Efforts to fashion a temporary spending bill needed to avert a government shutdown at the end of the month ran aground Friday amid a fight over farm bailout funding that's a key priority of President Donald Trump and Capitol Hill Republicans. A House Appropriations Committee spokesman said the measure, which aides had predicted would be released Friday evening, won't be unveiled until next week. A tentative proposal by House Speaker Nancy Pelosi to permit Trump to keep awarding agricultural funds this campaign season in exchange for food aid for the poor ran into severe turbulence with both House and Senate Democrats.
A finalist for Trump's second high court nomination, which ultimately went to Brett Kavanaugh in 2018, Barrett, 48, is a favorite of religious conservatives. Barrett rocketed to the top of Trump's list of potential nominees after her 2017 confirmation hearing for a seat on the U.S. Court of Appeals for the 7th Circuit, when Democrats cited her deep Catholic faith not as an advantage but an obstacle.
The wildly popular smartphone apps TikTok and WeChat will be banned in the US starting on September 20, the US government announced on Friday morning. CFIUS, the same Treasury group that initated those investigations, is now looking into "Fortnite" maker Epic Games and "League of Legends" maker Riot Games due to their associations with the Chinese conglomerate Tencent, Bloomberg reported. Tencent, which owns WeChat, wholly owns Riot Games and owns a 40% stake in Epic Games.
"Hundreds of thousands" of migratory birds are dropping dead across the Southwest in what scientists are calling the largest mass die-off in recent history. Scientists first began investigating the phenomenon in late August after numerous reports of clusters of dead birds found in states including New Mexico, Arizona, Colorado, and Nebraska. Scientists are unsure why this mass die-off is happening, but have addressed several factors including climate change and the ongoing wildfires as possible reasons for the deaths.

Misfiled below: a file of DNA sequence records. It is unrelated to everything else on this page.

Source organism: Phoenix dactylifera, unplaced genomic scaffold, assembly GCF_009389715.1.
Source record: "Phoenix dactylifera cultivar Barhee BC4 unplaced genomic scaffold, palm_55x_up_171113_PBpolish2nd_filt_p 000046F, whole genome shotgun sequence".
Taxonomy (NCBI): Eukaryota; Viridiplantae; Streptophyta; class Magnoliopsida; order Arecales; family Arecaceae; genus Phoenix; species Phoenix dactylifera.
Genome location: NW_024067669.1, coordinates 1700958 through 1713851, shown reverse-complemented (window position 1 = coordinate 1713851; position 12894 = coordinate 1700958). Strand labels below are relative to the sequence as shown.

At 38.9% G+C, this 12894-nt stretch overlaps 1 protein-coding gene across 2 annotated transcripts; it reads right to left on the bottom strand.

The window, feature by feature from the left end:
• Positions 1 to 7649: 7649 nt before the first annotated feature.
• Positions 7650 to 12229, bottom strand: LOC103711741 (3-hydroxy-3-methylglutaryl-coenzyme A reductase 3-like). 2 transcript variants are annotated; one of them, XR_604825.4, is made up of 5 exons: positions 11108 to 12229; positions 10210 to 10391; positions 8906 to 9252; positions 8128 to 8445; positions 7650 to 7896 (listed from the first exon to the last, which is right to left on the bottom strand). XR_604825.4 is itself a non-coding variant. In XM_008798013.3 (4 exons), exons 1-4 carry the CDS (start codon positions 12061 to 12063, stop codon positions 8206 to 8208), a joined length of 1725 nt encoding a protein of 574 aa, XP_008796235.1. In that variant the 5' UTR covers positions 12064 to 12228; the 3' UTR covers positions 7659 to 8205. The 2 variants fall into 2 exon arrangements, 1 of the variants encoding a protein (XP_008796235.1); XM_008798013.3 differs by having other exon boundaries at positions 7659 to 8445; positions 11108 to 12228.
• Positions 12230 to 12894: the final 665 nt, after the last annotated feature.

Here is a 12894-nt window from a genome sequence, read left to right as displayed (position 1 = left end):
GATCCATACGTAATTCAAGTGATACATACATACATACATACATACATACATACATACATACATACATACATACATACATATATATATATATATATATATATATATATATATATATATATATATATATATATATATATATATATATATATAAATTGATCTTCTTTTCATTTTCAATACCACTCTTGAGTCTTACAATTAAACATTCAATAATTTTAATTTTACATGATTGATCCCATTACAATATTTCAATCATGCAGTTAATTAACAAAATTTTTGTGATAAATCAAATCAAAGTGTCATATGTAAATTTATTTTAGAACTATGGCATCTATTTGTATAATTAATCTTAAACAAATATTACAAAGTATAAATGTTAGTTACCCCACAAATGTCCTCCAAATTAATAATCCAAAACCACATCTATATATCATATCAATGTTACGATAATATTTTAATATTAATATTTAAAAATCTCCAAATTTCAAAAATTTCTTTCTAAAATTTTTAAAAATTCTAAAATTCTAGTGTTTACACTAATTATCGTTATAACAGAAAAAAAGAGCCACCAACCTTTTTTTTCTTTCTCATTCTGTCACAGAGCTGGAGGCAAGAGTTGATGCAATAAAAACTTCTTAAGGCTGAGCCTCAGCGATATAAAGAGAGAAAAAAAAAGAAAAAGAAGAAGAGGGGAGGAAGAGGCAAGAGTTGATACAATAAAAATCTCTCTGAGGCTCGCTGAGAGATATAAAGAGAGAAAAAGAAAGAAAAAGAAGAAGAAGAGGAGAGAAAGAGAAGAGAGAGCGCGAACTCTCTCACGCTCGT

LONDON—Lawyers representing the United States at Julian Assange's extradition trial in Britain have accepted the claim that the WikiLeaks founder was offered a presidential pardon by a congressman on the condition that he would help cover up Russia's involvement in hacking emails from the Democratic National Committee. Jennifer Robinson, a lawyer, told the court that she had attended a meeting between Assange, then Republican Congressman Dana Rohrabacher, and pro-Trump troll Charles Johnson at Assange's hide-out, the Ecuadorian embassy in London, on August 15, 2017.
“The SAT is emblematic of higher education’s failure to keep up with the times...Just the stuff that systemic racism thrives on.”
“These tests create unnecessary stress for young people already dealing with mental health challenges.”
“Dropping the SAT requirement makes it harder for colleges to compare applicants against a common standard.”
“The best predictor of college success overall is a simple one: high school grades.”
“What matters more is a broader push to help minority students get better educations.”